Legislation provides the framework for policy formation and arms the government with the powers to implement the policy. Our constitution provides that every state shall have at least one house, viz., the legislative assembly comprising 66 to 500 members chosen by direct election on the basis of adult suffrage from territorial constituencies. Any state can create a second house, viz. legislative council if it so desires.
This can be done by a resolution of the assembly passed by a special majority (i.e. a majority of total membership of the assembly not being less than two-thirds of the members actually present and voting) followed by an Act of Parliament. By the same process, the existing legislative council can be abolished also. At present, only Bihar, Maharashtra, Karnataka, U.P. and J&K have two houses.
The Constitution, based on the principle of federalism with a strong and indestructible union, has a scheme of distribution of legislative powers designed to blend the imperatives of diversity with the drive of a common national endeavour.
The Constitution adopts a three-fold distribution of legislative powers by placing them in any of the three lists, namely, Union List, State List and Concurrent List.
The Union List contains subjects of national relevance such as Defence, Atomic Energy, Foreign Affairs, War and Peace, Citizenship, Railways, Income-tax, Excise etc., over which the Parliament has an exclusive authority to formulate laws.
The State List includes subjects of importance to the States such as Public order, Police, Local Government, Public health, Agriculture etc., over which the State legislature has an exclusive authority.
The Concurrent List containing subjects of mutual relevance over which both Parliament and State legislatures can legislate but in case of conflict the Union law will prevail.
These include Criminal law and procedure, Family laws, Inter-State trade and Commerce and Communication, Electricity, Newspapers and Books, Education, Stamp duties and so on. Residual powers, like in Canada, but unlike the USA, Australia and Switzerland, are vested in the Parliament.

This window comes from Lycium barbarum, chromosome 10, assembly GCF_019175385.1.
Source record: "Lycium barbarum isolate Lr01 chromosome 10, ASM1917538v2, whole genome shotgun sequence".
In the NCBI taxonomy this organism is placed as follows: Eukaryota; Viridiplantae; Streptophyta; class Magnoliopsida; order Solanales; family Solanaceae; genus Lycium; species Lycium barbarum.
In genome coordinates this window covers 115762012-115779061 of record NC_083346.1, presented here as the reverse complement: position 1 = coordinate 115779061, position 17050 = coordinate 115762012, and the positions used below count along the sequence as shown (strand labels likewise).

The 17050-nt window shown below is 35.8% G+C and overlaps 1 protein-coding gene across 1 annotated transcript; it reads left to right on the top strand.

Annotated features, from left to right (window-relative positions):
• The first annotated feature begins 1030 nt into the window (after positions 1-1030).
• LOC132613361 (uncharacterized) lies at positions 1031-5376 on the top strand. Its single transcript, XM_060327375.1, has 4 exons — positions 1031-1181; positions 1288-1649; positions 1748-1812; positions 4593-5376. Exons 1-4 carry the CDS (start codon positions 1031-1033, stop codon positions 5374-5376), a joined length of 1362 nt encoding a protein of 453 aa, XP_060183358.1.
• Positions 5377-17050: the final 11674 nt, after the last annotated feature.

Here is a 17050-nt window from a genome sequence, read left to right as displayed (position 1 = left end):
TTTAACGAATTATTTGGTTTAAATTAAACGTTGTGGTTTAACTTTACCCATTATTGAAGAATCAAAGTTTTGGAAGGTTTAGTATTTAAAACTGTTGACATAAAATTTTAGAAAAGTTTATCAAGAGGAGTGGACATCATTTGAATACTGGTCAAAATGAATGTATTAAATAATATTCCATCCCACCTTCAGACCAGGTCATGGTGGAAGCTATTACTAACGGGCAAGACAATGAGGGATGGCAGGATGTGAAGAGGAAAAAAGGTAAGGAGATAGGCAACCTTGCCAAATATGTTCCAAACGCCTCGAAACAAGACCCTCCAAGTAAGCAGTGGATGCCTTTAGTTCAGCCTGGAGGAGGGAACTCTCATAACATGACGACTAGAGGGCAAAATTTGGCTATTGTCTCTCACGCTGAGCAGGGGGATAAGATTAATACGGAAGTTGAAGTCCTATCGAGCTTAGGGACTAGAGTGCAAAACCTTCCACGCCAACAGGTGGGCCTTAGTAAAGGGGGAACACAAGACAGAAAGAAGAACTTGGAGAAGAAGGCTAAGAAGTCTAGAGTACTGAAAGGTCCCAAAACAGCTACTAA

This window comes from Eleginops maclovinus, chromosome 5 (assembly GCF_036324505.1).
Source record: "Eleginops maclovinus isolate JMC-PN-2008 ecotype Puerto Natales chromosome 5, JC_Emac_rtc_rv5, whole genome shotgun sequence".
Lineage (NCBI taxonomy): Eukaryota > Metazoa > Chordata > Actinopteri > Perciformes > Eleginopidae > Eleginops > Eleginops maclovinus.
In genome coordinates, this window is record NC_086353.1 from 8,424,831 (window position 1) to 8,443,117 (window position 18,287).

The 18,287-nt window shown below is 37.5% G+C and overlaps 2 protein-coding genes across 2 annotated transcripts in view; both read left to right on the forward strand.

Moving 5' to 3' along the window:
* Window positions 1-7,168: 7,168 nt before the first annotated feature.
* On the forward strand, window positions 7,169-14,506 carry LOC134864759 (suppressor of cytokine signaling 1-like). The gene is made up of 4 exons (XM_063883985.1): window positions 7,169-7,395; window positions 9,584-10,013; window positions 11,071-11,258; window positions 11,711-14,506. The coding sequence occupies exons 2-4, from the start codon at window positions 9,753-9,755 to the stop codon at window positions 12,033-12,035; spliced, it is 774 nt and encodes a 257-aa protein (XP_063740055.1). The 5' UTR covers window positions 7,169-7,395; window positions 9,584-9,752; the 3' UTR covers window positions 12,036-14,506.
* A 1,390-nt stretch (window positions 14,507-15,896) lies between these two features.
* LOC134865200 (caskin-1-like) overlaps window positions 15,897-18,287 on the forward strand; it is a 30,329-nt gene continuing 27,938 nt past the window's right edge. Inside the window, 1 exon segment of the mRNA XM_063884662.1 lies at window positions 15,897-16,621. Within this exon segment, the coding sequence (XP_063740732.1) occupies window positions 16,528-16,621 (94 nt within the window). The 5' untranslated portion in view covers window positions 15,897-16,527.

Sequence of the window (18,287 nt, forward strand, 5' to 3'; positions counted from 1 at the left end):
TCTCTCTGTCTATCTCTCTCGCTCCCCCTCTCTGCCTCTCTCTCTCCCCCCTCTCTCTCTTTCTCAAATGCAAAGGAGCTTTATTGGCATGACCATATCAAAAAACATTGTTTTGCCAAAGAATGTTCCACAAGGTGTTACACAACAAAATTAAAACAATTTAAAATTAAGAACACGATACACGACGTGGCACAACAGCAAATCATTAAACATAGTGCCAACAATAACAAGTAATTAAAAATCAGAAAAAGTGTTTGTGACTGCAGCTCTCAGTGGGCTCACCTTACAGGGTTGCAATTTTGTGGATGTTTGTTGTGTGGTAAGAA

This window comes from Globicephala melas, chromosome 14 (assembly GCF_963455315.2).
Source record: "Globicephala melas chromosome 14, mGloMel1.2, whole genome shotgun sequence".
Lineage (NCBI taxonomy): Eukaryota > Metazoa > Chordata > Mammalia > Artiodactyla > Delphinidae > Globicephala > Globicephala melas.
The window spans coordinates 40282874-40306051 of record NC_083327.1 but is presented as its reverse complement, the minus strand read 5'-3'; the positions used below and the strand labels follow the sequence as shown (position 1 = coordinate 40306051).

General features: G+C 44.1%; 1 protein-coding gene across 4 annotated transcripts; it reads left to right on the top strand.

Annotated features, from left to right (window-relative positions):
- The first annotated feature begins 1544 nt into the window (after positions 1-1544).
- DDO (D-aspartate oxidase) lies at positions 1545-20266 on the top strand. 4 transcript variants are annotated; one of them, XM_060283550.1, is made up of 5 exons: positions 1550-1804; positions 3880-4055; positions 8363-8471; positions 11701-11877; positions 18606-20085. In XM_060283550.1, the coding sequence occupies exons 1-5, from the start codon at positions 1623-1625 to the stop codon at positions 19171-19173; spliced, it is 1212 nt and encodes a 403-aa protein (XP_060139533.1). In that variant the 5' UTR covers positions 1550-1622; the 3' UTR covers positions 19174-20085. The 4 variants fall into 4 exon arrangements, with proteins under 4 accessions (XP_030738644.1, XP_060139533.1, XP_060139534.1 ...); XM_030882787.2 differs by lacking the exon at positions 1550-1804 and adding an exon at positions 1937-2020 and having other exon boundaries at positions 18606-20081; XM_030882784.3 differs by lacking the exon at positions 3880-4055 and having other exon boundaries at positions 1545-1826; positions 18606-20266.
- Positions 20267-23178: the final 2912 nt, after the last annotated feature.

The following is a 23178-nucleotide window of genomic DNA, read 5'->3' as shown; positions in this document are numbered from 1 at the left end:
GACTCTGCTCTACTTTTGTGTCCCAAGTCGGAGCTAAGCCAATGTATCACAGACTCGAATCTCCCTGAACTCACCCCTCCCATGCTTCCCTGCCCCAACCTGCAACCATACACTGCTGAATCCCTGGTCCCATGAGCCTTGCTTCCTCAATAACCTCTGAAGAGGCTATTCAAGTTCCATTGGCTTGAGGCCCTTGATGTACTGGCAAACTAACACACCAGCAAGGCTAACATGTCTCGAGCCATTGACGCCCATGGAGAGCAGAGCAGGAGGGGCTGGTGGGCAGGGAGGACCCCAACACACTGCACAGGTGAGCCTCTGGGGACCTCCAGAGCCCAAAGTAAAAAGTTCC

However, the Union government can legislate on any subject included in the State list, under some specific circumstances:
(i) If the Rajya Sabha recommends by a two-third majority that such legislation is in national interest;
(ii) If two or more States mutually agree that such a legislation should be made for them;
(iii) In order to implement treaties or international agreements or connections; and
(iv) During the proclamation of emergency made by the President of India, on account of internal disturbance or external aggression, the Parliament acquires the authority to make laws on all the subjects mentioned in the State List. However, all such laws made by the Parliament become ineffective six months after the Proclamation of Emergency ceases to operate.
(v) In case of emergency due to the failure of the constitutional machinery in State, the President of India can authorise Parliament to exercise the powers of the State Legislature. All such laws also cease to operate within six months after the Proclamation of Emergency comes to an end.
Article 200 of the Constitution empowers the Governor to reserve a bill passed by the State legislature for consideration by the President of India. This provision has led to a considerable degree of resentment among the State governments, especially due to inordinate delays in communicating the Centre’s decision to the State on the bills so reserved.
Article 245 and 246 demarcate the legislative domain, subject to the controlling principle of the supremacy of the Union, which is the basis of the entire system.
Distribution of legislative powers described in the VII Schedule of Indian Constitution
(a) Union List:
Only Union Parliament is empowered to make laws on the subjects given in the Union List. 98 subjects (after 42nd Constitution Amendment Act, 1976) (few important subjects listed below) Defense, Foreign Relations, Post and Telegraph, International War and Peace, International Trade, Commerce, Citizenship, Coinage, Railway, Reserve Bank, International Debt, Atomic Energy, etc..
(b) State List:
Only State Legislature is empowered to make laws on the subjects given in the State List.62 subjects (after 42nd Constitutional Amendment Act, 1976) (few important subjects listed below) Public Health, Roads, Agriculture, Irrigation, Prisons, Local Administration, Distribution of Water, Police, etc..